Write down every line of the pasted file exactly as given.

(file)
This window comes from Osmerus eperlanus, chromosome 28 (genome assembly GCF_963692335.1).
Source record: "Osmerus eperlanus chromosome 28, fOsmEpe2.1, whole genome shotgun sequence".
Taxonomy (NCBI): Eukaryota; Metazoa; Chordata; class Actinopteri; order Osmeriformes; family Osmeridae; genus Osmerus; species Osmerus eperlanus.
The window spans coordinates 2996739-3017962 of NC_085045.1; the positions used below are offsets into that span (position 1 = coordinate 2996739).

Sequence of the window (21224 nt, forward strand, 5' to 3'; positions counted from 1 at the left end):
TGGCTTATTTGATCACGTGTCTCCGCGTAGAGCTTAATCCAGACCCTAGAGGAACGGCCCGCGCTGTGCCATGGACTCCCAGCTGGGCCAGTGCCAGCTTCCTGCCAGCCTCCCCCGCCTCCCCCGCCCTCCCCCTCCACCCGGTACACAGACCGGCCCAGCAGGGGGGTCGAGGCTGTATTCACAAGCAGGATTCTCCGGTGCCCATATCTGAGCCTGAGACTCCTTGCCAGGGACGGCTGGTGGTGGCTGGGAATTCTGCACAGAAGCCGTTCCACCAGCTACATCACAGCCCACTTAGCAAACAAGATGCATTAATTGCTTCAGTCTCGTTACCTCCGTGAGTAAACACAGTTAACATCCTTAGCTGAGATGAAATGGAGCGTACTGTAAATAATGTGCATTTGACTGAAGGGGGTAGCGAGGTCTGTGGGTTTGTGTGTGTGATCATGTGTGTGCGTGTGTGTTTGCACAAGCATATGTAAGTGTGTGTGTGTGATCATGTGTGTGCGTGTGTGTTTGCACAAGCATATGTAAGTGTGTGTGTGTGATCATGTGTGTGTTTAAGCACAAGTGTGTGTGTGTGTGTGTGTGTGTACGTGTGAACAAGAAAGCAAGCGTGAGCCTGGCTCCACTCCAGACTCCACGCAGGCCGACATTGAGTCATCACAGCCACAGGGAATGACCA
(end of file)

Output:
This window comes from Osmerus eperlanus, chromosome 28 (genome assembly GCF_963692335.1).
Source record: "Osmerus eperlanus chromosome 28, fOsmEpe2.1, whole genome shotgun sequence".
Taxonomy (NCBI): Eukaryota; Metazoa; Chordata; class Actinopteri; order Osmeriformes; family Osmeridae; genus Osmerus; species Osmerus eperlanus.
The window spans coordinates 2996739-3017962 of NC_085045.1; the positions used below are offsets into that span (position 1 = coordinate 2996739).

Sequence of the window (21224 nt, forward strand, 5' to 3'; positions counted from 1 at the left end):
TGGCTTATTTGATCACGTGTCTCCGCGTAGAGCTTAATCCAGACCCTAGAGGAACGGCCCGCGCTGTGCCATGGACTCCCAGCTGGGCCAGTGCCAGCTTCCTGCCAGCCTCCCCCGCCTCCCCCGCCCTCCCCCTCCACCCGGTACACAGACCGGCCCAGCAGGGGGGTCGAGGCTGTATTCACAAGCAGGATTCTCCGGTGCCCATATCTGAGCCTGAGACTCCTTGCCAGGGACGGCTGGTGGTGGCTGGGAATTCTGCACAGAAGCCGTTCCACCAGCTACATCACAGCCCACTTAGCAAACAAGATGCATTAATTGCTTCAGTCTCGTTACCTCCGTGAGTAAACACAGTTAACATCCTTAGCTGAGATGAAATGGAGCGTACTGTAAATAATGTGCATTTGACTGAAGGGGGTAGCGAGGTCTGTGGGTTTGTGTGTGTGATCATGTGTGTGCGTGTGTGTTTGCACAAGCATATGTAAGTGTGTGTGTGTGATCATGTGTGTGCGTGTGTGTTTGCACAAGCATATGTAAGTGTGTGTGTGTGATCATGTGTGTGTTTAAGCACAAGTGTGTGTGTGTGTGTGTGTGTGTACGTGTGAACAAGAAAGCAAGCGTGAGCCTGGCTCCACTCCAGACTCCACGCAGGCCGACATTGAGTCATCACAGCCACAGGGAATGACCA